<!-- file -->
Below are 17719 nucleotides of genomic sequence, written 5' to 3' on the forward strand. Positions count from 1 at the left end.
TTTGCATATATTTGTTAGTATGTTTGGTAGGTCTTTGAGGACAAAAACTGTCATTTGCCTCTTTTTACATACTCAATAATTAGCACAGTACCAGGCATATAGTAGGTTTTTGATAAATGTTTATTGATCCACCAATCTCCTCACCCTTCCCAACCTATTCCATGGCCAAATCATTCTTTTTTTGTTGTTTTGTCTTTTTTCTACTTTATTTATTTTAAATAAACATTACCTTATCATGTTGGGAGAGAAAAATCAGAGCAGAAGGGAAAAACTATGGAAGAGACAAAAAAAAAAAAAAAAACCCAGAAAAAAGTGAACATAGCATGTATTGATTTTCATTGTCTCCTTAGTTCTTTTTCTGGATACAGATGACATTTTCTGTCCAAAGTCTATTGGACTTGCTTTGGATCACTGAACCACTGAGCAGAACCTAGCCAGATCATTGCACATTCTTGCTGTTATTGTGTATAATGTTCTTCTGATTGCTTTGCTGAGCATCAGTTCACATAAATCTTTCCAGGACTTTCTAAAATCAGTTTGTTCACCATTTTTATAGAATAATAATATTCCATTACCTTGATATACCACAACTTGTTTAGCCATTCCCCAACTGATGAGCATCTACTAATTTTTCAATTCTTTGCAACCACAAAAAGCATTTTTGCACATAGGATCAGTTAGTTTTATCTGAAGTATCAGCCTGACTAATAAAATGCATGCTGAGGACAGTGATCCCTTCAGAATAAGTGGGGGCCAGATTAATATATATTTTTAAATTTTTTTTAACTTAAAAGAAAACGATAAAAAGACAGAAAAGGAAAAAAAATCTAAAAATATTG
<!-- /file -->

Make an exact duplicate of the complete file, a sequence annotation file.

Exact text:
Below are 17719 nucleotides of genomic sequence, written 5' to 3' on the forward strand. Positions count from 1 at the left end.
TTTGCATATATTTGTTAGTATGTTTGGTAGGTCTTTGAGGACAAAAACTGTCATTTGCCTCTTTTTACATACTCAATAATTAGCACAGTACCAGGCATATAGTAGGTTTTTGATAAATGTTTATTGATCCACCAATCTCCTCACCCTTCCCAACCTATTCCATGGCCAAATCATTCTTTTTTTGTTGTTTTGTCTTTTTTCTACTTTATTTATTTTAAATAAACATTACCTTATCATGTTGGGAGAGAAAAATCAGAGCAGAAGGGAAAAACTATGGAAGAGACAAAAAAAAAAAAAAAAACCCAGAAAAAAGTGAACATAGCATGTATTGATTTTCATTGTCTCCTTAGTTCTTTTTCTGGATACAGATGACATTTTCTGTCCAAAGTCTATTGGACTTGCTTTGGATCACTGAACCACTGAGCAGAACCTAGCCAGATCATTGCACATTCTTGCTGTTATTGTGTATAATGTTCTTCTGATTGCTTTGCTGAGCATCAGTTCACATAAATCTTTCCAGGACTTTCTAAAATCAGTTTGTTCACCATTTTTATAGAATAATAATATTCCATTACCTTGATATACCACAACTTGTTTAGCCATTCCCCAACTGATGAGCATCTACTAATTTTTCAATTCTTTGCAACCACAAAAAGCATTTTTGCACATAGGATCAGTTAGTTTTATCTGAAGTATCAGCCTGACTAATAAAATGCATGCTGAGGACAGTGATCCCTTCAGAATAAGTGGGGGCCAGATTAATATATATTTTTAAATTTTTTTTAACTTAAAAGAAAACGATAAAAAGACAGAAAAGGAAAAAAAATCTAAAAATATTG